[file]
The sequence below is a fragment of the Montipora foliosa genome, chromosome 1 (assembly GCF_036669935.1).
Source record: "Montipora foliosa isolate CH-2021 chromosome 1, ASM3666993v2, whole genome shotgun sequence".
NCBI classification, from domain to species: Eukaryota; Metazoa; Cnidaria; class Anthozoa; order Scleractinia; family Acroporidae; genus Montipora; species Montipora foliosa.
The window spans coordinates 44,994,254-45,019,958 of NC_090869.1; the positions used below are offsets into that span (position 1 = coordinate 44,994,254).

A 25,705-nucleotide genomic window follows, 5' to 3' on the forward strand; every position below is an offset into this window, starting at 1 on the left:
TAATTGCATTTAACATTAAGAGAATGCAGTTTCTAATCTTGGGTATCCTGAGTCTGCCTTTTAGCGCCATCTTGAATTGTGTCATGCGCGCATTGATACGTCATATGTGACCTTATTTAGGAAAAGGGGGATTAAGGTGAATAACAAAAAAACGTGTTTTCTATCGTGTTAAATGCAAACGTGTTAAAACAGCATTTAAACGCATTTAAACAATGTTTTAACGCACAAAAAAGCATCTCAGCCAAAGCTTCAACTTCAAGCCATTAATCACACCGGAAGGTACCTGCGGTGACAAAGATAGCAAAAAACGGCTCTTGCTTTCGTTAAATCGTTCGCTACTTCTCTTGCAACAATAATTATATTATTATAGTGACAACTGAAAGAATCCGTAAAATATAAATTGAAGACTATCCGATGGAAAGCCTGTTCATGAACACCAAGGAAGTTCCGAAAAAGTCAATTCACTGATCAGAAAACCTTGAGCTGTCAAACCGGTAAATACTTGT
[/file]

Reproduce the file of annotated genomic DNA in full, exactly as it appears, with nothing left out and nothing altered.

The sequence below is a fragment of the Montipora foliosa genome, chromosome 1 (assembly GCF_036669935.1).
Source record: "Montipora foliosa isolate CH-2021 chromosome 1, ASM3666993v2, whole genome shotgun sequence".
NCBI classification, from domain to species: Eukaryota; Metazoa; Cnidaria; class Anthozoa; order Scleractinia; family Acroporidae; genus Montipora; species Montipora foliosa.
The window spans coordinates 44,994,254-45,019,958 of NC_090869.1; the positions used below are offsets into that span (position 1 = coordinate 44,994,254).

A 25,705-nucleotide genomic window follows, 5' to 3' on the forward strand; every position below is an offset into this window, starting at 1 on the left:
TAATTGCATTTAACATTAAGAGAATGCAGTTTCTAATCTTGGGTATCCTGAGTCTGCCTTTTAGCGCCATCTTGAATTGTGTCATGCGCGCATTGATACGTCATATGTGACCTTATTTAGGAAAAGGGGGATTAAGGTGAATAACAAAAAAACGTGTTTTCTATCGTGTTAAATGCAAACGTGTTAAAACAGCATTTAAACGCATTTAAACAATGTTTTAACGCACAAAAAAGCATCTCAGCCAAAGCTTCAACTTCAAGCCATTAATCACACCGGAAGGTACCTGCGGTGACAAAGATAGCAAAAAACGGCTCTTGCTTTCGTTAAATCGTTCGCTACTTCTCTTGCAACAATAATTATATTATTATAGTGACAACTGAAAGAATCCGTAAAATATAAATTGAAGACTATCCGATGGAAAGCCTGTTCATGAACACCAAGGAAGTTCCGAAAAAGTCAATTCACTGATCAGAAAACCTTGAGCTGTCAAACCGGTAAATACTTGT